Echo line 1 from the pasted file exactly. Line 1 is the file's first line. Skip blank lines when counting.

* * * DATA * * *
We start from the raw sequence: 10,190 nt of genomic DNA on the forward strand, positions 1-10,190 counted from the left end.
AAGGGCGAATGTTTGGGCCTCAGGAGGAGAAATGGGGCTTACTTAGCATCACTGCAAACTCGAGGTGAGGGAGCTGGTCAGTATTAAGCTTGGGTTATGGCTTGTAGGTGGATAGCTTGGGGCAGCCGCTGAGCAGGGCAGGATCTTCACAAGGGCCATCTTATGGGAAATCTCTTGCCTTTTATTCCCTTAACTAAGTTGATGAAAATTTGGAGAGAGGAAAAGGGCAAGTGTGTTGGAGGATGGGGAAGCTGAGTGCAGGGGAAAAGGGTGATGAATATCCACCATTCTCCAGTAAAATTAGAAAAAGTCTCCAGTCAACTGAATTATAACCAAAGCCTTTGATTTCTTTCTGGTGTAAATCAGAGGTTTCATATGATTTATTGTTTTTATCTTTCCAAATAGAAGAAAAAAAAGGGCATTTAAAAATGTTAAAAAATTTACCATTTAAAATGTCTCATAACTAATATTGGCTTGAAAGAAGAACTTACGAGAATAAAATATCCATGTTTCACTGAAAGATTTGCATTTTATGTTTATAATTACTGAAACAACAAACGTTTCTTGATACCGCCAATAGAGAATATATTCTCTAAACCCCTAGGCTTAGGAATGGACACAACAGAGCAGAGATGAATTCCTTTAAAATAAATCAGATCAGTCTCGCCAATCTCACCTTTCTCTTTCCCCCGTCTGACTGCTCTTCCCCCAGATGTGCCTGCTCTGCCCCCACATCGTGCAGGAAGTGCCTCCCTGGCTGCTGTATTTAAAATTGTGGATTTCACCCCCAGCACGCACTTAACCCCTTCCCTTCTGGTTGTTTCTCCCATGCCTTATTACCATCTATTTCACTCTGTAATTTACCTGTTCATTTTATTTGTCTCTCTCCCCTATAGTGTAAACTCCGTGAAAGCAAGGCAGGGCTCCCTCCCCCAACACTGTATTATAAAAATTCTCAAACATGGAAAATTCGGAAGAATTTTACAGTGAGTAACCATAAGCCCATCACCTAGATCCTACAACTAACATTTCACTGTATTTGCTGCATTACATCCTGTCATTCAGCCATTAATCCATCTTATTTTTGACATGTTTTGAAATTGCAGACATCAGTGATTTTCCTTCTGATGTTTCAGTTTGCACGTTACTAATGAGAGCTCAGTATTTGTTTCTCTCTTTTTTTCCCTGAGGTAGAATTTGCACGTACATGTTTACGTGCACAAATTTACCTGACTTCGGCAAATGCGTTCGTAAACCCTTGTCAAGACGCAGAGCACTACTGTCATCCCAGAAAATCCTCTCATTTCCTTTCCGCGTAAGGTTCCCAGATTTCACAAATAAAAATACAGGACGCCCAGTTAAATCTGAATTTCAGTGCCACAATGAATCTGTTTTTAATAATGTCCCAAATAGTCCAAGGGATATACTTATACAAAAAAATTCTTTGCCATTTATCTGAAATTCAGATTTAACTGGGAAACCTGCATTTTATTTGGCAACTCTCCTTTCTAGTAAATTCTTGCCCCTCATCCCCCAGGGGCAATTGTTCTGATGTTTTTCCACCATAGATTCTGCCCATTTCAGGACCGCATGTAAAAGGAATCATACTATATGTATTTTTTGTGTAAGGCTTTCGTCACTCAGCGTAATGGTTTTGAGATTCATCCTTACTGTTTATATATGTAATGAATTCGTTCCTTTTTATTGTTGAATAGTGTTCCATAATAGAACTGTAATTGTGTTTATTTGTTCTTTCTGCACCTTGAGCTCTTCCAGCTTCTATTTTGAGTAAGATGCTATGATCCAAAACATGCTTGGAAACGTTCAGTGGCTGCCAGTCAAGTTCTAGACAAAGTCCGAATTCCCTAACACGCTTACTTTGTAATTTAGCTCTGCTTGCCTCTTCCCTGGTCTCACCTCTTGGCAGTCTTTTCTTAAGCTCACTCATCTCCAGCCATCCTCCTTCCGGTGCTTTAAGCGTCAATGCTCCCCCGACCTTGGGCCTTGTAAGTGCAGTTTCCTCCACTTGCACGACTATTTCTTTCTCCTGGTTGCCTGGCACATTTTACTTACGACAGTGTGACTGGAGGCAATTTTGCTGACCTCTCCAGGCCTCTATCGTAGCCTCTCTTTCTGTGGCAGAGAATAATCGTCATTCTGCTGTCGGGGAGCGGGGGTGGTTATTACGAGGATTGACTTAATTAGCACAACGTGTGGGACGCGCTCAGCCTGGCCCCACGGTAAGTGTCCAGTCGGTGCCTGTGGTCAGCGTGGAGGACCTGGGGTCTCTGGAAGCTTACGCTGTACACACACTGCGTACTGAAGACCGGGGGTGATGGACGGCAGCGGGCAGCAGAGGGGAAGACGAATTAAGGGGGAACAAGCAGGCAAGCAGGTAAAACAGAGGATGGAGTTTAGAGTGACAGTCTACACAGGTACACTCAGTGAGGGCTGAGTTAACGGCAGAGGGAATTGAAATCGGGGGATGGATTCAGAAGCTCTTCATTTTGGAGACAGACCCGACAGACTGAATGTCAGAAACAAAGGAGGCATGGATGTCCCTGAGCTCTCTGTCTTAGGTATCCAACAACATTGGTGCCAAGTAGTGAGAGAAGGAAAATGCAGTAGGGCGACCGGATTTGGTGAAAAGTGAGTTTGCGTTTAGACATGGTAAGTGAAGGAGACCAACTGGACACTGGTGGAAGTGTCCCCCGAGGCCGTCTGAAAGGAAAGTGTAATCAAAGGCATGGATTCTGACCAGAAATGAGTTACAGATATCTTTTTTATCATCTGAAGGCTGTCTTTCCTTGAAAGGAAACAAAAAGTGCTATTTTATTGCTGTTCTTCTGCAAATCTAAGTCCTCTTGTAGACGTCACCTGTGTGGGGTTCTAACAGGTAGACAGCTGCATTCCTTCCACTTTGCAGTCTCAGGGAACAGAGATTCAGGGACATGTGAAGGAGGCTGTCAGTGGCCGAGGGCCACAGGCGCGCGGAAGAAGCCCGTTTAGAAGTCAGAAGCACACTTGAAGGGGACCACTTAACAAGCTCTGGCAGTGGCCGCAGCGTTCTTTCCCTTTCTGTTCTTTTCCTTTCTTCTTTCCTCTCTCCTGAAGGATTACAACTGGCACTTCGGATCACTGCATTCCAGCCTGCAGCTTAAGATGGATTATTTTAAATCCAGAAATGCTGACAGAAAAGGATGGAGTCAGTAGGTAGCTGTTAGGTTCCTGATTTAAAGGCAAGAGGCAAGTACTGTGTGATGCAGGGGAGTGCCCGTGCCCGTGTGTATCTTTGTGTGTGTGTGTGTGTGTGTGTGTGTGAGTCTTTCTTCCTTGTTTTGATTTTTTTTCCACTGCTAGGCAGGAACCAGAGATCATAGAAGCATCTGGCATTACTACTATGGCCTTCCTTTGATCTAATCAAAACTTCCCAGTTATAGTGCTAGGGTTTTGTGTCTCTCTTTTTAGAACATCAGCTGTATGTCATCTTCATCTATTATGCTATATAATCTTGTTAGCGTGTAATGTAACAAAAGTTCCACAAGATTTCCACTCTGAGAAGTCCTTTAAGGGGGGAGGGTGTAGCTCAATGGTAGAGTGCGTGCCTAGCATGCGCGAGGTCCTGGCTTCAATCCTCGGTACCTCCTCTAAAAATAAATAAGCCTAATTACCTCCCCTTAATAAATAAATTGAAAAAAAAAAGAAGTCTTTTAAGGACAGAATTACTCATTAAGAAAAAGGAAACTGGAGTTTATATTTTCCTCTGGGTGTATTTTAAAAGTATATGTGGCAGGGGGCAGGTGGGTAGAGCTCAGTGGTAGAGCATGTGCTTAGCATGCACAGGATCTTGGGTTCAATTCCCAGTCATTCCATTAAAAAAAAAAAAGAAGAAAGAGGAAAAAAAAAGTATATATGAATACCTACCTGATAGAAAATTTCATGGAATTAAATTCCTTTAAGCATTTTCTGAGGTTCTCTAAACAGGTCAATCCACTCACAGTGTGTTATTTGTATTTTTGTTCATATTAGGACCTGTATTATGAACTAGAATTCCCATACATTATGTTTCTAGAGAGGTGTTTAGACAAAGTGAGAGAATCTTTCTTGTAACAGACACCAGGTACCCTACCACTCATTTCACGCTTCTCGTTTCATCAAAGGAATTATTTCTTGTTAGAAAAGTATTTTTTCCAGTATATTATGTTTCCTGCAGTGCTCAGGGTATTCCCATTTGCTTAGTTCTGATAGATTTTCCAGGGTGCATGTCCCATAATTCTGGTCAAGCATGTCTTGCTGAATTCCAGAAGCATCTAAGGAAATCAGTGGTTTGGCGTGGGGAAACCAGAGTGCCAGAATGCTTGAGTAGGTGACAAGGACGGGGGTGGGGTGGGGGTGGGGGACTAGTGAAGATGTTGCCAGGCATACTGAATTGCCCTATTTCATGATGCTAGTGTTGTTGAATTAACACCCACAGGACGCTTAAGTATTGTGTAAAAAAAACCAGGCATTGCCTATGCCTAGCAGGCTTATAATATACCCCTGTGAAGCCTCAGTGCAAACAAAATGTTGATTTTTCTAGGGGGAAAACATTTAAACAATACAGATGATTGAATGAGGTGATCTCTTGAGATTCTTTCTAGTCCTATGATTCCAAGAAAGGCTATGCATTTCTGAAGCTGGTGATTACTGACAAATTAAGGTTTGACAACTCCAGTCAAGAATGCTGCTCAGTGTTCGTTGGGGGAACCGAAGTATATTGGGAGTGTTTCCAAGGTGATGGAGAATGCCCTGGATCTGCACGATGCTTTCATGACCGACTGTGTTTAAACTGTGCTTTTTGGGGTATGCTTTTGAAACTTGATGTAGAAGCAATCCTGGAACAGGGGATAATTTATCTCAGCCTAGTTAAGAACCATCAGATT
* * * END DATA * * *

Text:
We start from the raw sequence: 10,190 nt of genomic DNA on the forward strand, positions 1-10,190 counted from the left end.